But sadly for Harper he's wrong.
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Because I Stumbled upon This Just Before BedTime

The Disaffected Lib - il y a 15 heures 47 min

And, because, as today's events in Syria gave us a glimpse into how easily this all could unravel, it's just a tad therapeutic. It gets your mind off Sarajevo.

Topham: A Brief Reprieve

Anti-Racist Canada - mar, 11/24/2015 - 19:34
We learned today that, despite Arthur Topham's hate crimes conviction, his website will remain available online and that he can continue publishing his screeds at least until sentencing takes place in the new year.

Paulie is pleased as punch:

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We're all People Under the Same Sky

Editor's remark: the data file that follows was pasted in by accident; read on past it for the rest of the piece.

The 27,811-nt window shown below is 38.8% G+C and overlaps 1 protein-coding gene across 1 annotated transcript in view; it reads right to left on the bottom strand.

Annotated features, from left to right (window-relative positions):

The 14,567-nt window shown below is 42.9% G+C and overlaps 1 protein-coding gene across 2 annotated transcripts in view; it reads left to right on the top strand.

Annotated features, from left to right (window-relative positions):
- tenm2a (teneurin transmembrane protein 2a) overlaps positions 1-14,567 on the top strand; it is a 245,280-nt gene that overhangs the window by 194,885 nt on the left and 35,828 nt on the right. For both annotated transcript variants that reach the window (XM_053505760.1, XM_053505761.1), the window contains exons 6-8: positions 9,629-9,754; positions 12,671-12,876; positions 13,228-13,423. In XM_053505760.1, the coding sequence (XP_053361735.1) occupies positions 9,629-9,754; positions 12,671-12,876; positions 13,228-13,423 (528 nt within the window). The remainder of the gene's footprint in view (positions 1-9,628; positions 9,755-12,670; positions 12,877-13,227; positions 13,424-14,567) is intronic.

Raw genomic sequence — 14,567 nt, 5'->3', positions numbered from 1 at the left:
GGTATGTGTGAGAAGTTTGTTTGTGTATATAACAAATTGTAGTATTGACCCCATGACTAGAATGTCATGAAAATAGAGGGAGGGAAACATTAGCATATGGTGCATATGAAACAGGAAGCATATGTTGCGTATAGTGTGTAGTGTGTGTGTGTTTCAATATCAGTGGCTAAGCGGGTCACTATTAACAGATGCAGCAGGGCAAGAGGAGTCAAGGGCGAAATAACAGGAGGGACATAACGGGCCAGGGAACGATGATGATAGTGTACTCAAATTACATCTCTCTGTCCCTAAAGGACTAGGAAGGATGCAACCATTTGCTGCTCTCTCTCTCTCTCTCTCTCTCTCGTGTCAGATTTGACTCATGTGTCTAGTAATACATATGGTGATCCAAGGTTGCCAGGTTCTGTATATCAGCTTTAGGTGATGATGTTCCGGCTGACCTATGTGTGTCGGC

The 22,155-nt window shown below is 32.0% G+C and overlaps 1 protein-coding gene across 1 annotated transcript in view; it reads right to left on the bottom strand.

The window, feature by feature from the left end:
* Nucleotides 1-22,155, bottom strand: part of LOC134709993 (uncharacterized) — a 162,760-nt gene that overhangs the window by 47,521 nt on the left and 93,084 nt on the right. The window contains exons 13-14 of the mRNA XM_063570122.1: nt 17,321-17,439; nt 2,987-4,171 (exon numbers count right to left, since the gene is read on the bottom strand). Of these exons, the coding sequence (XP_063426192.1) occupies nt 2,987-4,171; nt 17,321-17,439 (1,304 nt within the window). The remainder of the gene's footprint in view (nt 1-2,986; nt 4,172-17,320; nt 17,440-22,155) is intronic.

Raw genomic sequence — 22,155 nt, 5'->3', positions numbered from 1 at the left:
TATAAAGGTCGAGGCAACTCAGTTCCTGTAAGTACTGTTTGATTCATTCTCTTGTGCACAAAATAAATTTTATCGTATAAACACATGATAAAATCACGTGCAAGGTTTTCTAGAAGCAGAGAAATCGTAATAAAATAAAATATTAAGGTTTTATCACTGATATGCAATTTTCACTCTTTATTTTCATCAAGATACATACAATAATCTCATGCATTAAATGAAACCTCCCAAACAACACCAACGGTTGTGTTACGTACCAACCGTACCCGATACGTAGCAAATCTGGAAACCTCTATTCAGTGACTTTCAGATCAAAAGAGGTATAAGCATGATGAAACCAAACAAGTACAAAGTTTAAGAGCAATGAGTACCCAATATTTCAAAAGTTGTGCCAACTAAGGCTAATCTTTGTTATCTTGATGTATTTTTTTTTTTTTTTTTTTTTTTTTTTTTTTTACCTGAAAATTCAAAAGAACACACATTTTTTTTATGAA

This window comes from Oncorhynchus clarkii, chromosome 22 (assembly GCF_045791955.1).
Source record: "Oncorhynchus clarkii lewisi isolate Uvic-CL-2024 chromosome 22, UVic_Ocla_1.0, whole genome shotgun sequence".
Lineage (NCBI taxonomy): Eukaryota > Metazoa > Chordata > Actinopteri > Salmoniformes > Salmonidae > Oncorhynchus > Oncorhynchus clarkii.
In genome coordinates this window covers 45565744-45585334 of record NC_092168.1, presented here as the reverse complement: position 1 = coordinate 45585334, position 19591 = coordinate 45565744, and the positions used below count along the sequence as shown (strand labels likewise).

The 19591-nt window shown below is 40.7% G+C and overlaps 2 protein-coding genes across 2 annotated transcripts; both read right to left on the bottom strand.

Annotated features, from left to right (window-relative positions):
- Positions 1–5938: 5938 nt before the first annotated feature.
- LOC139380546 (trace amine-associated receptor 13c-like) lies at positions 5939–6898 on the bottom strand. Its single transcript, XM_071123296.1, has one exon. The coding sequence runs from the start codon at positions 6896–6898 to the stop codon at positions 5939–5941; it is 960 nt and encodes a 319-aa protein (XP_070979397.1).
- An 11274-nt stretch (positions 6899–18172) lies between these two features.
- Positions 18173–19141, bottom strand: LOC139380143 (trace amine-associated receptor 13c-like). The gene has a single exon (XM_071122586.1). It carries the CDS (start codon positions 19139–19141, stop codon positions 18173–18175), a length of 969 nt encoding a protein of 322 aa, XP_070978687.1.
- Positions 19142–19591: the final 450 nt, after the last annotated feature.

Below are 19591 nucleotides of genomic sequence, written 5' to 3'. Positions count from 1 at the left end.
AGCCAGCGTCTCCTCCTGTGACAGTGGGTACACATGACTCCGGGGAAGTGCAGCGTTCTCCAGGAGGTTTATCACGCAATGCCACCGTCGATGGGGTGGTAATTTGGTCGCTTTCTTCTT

Fat and Not Afraid - mar, 11/24/2015 - 12:13

Generally if I'm going to be political it's for body or feminist reasons, things that hit close to home for me. Since this summer, however, when I started reading about how many refugees are in the world, especially from Syria, home has become a bit bigger. My activist home is larger to make room for the millions of displaced people in the world.